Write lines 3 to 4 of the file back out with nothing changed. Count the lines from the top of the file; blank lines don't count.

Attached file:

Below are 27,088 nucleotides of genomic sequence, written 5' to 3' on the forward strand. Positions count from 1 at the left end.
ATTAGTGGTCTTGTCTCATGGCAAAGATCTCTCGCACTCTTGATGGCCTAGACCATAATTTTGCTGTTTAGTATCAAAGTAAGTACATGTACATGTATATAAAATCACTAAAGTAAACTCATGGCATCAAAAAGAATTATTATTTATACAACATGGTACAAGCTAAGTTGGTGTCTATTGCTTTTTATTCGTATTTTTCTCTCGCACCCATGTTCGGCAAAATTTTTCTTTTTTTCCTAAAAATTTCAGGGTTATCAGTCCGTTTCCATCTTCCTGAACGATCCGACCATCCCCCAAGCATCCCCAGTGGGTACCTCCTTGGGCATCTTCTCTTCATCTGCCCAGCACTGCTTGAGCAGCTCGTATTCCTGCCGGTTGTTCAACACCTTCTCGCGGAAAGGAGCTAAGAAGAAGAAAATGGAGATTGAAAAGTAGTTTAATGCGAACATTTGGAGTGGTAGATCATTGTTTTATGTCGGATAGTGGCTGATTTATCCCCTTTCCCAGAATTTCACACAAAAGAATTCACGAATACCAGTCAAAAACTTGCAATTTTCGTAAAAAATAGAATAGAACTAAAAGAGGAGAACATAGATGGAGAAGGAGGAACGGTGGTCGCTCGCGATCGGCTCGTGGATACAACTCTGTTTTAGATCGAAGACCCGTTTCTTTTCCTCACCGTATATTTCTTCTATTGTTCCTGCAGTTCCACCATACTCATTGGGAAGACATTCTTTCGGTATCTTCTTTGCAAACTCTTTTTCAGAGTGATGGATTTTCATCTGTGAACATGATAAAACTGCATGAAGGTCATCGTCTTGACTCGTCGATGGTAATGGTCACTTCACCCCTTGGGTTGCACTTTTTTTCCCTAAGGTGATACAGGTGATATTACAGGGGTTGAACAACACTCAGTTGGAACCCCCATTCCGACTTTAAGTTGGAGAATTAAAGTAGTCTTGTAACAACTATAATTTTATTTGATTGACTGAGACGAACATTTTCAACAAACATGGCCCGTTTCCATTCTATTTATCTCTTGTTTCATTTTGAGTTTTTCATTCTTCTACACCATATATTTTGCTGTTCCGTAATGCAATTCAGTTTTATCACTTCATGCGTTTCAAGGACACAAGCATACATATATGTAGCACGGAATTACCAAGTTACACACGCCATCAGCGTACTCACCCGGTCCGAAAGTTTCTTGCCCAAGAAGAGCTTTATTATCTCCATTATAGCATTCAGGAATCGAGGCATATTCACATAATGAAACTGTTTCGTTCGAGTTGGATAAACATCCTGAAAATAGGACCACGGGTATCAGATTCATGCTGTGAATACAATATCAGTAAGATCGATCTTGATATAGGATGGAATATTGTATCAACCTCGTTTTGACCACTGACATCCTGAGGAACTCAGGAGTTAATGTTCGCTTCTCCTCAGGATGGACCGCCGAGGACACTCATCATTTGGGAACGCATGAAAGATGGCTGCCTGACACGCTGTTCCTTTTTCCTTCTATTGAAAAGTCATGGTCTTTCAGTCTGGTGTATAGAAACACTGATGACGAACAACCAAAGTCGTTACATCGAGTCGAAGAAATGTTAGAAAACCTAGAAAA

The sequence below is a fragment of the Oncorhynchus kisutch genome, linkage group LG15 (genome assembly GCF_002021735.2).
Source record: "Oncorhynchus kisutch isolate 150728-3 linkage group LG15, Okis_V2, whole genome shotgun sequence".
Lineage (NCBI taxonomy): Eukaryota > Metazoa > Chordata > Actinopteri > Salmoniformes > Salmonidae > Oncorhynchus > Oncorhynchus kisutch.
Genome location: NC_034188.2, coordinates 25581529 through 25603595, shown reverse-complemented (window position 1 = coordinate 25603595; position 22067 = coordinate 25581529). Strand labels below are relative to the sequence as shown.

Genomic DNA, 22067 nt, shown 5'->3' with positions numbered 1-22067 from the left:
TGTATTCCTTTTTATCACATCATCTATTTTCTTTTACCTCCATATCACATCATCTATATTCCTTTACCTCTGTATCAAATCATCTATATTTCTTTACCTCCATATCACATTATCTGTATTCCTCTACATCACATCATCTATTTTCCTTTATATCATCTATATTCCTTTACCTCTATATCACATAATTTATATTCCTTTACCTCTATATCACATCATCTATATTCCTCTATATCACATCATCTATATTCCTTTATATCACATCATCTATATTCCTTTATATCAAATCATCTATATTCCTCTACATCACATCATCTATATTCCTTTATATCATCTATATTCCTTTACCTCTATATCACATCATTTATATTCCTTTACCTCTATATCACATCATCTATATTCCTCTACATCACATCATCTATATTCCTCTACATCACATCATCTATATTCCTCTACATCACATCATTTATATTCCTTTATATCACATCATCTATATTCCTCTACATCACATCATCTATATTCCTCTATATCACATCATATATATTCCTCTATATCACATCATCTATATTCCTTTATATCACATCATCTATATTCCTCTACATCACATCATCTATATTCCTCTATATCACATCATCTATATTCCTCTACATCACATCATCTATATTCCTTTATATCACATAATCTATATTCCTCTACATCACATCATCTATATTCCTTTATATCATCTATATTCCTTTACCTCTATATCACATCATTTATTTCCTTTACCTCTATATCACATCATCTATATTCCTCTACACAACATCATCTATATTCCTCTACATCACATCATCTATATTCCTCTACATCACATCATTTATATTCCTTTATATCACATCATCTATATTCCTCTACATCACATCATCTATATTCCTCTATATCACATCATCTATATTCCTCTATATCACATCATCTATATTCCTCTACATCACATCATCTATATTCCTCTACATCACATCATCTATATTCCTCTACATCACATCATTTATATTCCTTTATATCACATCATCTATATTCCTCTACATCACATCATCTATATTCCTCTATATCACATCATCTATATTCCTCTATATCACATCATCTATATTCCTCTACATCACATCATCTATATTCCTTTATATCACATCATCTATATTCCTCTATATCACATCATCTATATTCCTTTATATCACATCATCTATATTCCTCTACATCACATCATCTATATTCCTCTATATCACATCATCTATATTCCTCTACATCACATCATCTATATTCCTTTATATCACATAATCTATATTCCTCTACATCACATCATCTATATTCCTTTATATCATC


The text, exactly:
The sequence below is a fragment of the Oncorhynchus kisutch genome, linkage group LG15 (genome assembly GCF_002021735.2).
Source record: "Oncorhynchus kisutch isolate 150728-3 linkage group LG15, Okis_V2, whole genome shotgun sequence".